concealed weapons law means there are more guns in homes and cars and
      on the street, she said, and more potential for disaster.

      Advocates for the law argue that there is nothing equivocal about the
      experience of the CCW permit holders who have warded off threats and,
      in a few instances, saved themselves from harm.

      In September, a 36-year-old Troy man killed an armed 18-year-old
      assailant who, with three other suspects, attempted to steal his car
      outside Detroit Police headquarters.

      Michelle Reurink, 40, a consultant in Lansing, got her CCW permit last
      year, not so much because she felt an imminent threat to her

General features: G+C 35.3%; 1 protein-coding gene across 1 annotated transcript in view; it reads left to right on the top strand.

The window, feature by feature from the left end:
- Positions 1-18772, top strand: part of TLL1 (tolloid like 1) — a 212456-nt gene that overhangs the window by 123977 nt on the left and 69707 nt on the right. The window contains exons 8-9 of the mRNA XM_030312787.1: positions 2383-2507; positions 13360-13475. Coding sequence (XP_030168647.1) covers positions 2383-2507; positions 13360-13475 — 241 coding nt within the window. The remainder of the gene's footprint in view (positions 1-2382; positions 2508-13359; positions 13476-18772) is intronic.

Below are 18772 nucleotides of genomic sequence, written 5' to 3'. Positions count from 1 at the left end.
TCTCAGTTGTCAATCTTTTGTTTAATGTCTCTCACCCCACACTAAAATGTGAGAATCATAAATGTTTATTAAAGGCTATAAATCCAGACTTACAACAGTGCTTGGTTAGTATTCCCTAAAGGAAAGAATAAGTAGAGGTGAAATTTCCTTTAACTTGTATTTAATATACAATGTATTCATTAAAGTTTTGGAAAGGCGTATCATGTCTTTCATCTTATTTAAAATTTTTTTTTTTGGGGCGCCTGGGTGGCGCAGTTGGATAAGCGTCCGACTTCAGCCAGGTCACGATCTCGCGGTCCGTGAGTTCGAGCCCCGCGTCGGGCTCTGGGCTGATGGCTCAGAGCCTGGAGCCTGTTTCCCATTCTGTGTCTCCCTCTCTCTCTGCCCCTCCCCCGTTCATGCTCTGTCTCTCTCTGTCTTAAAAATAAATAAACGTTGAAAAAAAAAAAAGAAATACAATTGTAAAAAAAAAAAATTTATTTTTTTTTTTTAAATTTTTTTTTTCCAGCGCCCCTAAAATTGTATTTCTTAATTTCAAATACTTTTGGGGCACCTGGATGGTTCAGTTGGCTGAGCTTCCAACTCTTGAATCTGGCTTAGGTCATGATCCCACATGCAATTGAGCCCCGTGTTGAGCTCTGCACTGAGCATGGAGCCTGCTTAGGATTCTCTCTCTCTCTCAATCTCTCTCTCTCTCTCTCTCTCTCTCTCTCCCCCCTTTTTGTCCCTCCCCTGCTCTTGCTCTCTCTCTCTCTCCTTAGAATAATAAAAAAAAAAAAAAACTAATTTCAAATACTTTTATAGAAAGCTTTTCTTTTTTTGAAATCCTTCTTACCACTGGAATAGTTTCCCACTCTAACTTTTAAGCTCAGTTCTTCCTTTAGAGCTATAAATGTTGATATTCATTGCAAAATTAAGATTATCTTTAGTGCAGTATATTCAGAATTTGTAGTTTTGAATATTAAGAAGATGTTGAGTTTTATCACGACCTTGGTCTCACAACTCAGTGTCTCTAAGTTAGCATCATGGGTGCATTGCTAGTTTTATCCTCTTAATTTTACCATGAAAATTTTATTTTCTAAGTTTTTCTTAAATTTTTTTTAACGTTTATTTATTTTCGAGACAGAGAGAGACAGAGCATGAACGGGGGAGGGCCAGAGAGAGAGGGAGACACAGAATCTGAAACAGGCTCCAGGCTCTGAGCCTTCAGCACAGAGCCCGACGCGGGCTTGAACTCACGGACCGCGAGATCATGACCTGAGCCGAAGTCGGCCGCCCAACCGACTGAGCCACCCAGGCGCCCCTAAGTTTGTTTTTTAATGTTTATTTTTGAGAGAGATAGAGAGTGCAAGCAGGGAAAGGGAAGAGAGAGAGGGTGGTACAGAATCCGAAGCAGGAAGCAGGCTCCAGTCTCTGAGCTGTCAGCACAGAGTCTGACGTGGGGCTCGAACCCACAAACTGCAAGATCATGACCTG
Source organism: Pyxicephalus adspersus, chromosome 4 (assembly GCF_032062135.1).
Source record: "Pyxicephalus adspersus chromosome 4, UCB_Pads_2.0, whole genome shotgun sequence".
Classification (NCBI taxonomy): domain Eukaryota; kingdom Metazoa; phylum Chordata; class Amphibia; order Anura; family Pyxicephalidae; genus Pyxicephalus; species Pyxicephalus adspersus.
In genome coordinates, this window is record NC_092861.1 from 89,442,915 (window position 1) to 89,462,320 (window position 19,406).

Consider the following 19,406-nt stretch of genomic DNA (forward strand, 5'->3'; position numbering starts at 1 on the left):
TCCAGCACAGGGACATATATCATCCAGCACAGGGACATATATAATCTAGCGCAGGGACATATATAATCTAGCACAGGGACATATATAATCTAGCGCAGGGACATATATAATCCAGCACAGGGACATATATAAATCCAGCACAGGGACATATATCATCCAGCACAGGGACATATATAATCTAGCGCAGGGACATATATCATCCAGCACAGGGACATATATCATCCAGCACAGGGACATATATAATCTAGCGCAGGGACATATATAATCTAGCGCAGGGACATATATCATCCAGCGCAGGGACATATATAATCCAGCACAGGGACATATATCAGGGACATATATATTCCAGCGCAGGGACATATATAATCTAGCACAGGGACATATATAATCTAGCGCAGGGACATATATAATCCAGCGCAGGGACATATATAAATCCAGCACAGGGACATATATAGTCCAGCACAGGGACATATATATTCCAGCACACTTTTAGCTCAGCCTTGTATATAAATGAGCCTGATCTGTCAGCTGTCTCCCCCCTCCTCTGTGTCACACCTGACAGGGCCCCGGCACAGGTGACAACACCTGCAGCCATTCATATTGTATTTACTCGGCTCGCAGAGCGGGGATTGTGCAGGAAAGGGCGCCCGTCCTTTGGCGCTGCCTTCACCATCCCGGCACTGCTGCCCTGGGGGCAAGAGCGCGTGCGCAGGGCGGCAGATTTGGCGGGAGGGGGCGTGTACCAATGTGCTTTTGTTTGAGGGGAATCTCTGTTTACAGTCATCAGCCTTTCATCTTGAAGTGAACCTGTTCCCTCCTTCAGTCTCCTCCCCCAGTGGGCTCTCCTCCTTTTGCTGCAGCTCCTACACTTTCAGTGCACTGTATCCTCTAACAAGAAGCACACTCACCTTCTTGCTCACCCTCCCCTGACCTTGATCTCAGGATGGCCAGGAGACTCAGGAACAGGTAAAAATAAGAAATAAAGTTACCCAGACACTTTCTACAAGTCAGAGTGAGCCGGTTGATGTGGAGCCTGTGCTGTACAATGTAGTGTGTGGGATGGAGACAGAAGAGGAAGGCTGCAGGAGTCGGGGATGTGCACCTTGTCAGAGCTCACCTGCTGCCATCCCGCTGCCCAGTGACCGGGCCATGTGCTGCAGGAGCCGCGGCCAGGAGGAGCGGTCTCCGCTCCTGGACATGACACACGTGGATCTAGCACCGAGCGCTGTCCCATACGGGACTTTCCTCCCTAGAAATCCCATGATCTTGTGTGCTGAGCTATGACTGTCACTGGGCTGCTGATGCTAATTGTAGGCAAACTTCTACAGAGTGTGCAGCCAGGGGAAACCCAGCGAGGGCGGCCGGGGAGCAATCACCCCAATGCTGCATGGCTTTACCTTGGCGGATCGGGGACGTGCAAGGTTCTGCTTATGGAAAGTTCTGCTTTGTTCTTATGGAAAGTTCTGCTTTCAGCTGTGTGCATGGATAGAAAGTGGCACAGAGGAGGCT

well-being, she said, but because she's a strong believer in the
      Constitution's Second Amendment -- the right to bear arms.

      "The primary reason I got it is because I feel like I have the right
      to have it," she said.

      Still, she doesn't often carry her gun during her daily routine,
      though she takes it when she and her husband go on their boat, she
      said.

      Having the license and a handgun makes her feel more secure in her
      home (where no one needs a CCW license to have a gun), she said. She
      also feels more secure because of the required training, including
      self-defense lessons, she took as part of the license application.

      Mark Cortis of Royal Oak, who conducts concealed weapons license
      training and sits on the Oakland County gun board, said he believes
      the benefits of an armed citizenry are evident in small ways almost
      every day, as permit holders deter trouble and live more confidently.

      "The police just can't protect you," Cortis said. "If you have to call
      911, it's probably already too late."